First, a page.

On its label, Frenzy indicates that the new stimulant comes from “Pouchung Tea.” Cohen said the research team could find only two obscure Chinese research papers that indicate the compound may be present in tea at trace levels, but neither paper authenticated the finding. Even if the compound were present in the amount indicated in one of the papers, supplement makers would need at least 2,200 pounds of tea to extract just 12 mg of the compound — showing the substance has never been in human diets at the dosages being put in the supplements, he said.
Ikhlas Khan, of the FDA Center of Excellence and National Center for Natural Products Research at the University of Mississippi, said there’s little evidence the compound is found in tea, but his center is currently testing tea samples to see if it can be found. If it can’t and DMBA is banned from supplements by regulators, Khan said, another synthetic stimulant is likely to replace it. “It never stops,” he said. “It’s a vicious cycle.”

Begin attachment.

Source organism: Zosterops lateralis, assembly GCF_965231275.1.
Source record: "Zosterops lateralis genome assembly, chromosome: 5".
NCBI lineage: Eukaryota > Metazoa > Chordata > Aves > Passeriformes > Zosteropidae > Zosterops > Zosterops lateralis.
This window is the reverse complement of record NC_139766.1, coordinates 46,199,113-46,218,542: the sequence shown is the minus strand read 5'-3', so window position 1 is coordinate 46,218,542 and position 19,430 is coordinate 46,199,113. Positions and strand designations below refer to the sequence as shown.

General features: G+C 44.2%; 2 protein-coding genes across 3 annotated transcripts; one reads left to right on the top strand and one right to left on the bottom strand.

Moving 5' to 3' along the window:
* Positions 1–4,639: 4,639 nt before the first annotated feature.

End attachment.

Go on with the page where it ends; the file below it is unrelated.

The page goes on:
Several products containing the new stimulant are sold by Amazon.com and supplement retailer GNC. Amazon officials declined to comment but sent a link to the marketplace’s rules against selling illegal, unsafe and restricted products. GNC, in an e-mailed statement, said: “Like all retailers, GNC relies upon the contractual representations and warranties made by the manufacturer of the product regarding its legality and safety. GNC is not aware of any regulatory commentary about, or actions against, these products or the ingredients they contain.”
To report an adverse event involving a dietary supplement to the FDA, call 800-332-1088 or file an online form.